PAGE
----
esmith@flglobal.org

5 Responses

  1. Joanne Ward

    This series is great ! I have learned a lot more. Mr. Bergmann, would you mind to talk more about your suggestions on how to grade these mastery checks? What if some of my Asian kids have “Teacher Anxiety”- when ever they need to talk to a teacher, they stutter ? Do you think quiz would be a good way to do mastery check for these kids? Thank you for doing this series for us. I can’t wait to read your new book. It would be great if you can talk more about the logistics of the flip mastery model. That will be very helpful to me:)

    1. Profile photo of Jon Bergmann

      If they “stutter” maybe chatting with you will be good on a number of levels. I am not totally anti-quiz, but for me, it was a logistical nightmare. I think you need to do what you think is best for your kids in your situation.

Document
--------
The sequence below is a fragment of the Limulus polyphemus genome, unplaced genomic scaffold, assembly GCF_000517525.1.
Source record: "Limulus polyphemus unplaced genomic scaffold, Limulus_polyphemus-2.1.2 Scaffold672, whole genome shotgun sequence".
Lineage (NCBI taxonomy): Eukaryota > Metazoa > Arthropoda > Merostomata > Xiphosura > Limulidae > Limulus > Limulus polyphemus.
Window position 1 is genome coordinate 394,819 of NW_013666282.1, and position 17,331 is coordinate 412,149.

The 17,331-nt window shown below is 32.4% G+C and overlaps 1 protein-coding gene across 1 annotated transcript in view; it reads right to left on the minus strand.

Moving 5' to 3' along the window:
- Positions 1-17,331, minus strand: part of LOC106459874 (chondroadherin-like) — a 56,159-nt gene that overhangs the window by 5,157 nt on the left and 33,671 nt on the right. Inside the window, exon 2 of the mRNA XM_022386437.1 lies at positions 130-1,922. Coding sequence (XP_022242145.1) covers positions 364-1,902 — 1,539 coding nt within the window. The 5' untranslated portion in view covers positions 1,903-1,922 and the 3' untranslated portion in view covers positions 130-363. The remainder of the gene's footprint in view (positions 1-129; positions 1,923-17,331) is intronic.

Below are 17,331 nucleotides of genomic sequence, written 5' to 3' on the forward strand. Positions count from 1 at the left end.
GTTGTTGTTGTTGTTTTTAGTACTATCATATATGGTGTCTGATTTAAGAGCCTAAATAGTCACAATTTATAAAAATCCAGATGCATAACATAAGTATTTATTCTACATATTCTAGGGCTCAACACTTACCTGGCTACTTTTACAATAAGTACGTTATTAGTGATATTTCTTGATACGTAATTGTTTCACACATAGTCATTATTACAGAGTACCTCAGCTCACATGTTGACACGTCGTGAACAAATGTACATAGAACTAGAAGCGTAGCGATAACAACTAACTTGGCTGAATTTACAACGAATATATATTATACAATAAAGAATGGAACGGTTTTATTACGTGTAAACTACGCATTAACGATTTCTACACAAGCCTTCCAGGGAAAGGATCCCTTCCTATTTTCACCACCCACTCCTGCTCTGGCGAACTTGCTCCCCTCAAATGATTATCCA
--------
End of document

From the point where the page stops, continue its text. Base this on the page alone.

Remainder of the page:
2. Beth

    Jon,
    I’m pretty sure you once wrote about how ideally we should divide our classroom time as 1/3 content, 1/3 relationship building, and 1/3 – I can’t remember. Can you please help?
    Thank you!

    1. Profile photo of Jon Bergmann

      Thanks for the comment. Not sure I have ever used thirds in a fashion. Though I believe that relationships is what drives good instruction, I did not devote much class time to relationship building. Relationships happened in the context of the content and learning. As I would do mastery checks I might ask a student about his or her interests. So in my flipped mastery class, it was an engaging place of activity, exploration and learning all in the context of relationship.

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